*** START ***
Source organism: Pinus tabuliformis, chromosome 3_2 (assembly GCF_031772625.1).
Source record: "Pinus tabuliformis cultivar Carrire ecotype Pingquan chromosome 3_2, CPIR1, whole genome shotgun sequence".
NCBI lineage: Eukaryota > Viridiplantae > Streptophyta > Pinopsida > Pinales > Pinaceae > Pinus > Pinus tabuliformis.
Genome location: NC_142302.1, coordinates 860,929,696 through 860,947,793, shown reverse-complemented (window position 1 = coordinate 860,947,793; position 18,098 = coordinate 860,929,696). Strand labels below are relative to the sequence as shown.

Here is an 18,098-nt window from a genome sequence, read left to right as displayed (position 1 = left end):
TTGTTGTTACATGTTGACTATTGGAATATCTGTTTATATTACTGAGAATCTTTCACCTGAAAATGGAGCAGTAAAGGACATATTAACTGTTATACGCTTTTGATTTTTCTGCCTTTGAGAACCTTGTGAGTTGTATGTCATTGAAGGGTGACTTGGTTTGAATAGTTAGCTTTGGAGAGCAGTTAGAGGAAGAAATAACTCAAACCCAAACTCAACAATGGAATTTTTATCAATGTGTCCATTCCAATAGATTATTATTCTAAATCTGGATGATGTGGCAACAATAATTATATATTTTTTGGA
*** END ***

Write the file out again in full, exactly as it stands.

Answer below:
Source organism: Pinus tabuliformis, chromosome 3_2 (assembly GCF_031772625.1).
Source record: "Pinus tabuliformis cultivar Carrire ecotype Pingquan chromosome 3_2, CPIR1, whole genome shotgun sequence".
NCBI lineage: Eukaryota > Viridiplantae > Streptophyta > Pinopsida > Pinales > Pinaceae > Pinus > Pinus tabuliformis.
Genome location: NC_142302.1, coordinates 860,929,696 through 860,947,793, shown reverse-complemented (window position 1 = coordinate 860,947,793; position 18,098 = coordinate 860,929,696). Strand labels below are relative to the sequence as shown.

Here is an 18,098-nt window from a genome sequence, read left to right as displayed (position 1 = left end):
TTGTTGTTACATGTTGACTATTGGAATATCTGTTTATATTACTGAGAATCTTTCACCTGAAAATGGAGCAGTAAAGGACATATTAACTGTTATACGCTTTTGATTTTTCTGCCTTTGAGAACCTTGTGAGTTGTATGTCATTGAAGGGTGACTTGGTTTGAATAGTTAGCTTTGGAGAGCAGTTAGAGGAAGAAATAACTCAAACCCAAACTCAACAATGGAATTTTTATCAATGTGTCCATTCCAATAGATTATTATTCTAAATCTGGATGATGTGGCAACAATAATTATATATTTTTTGGA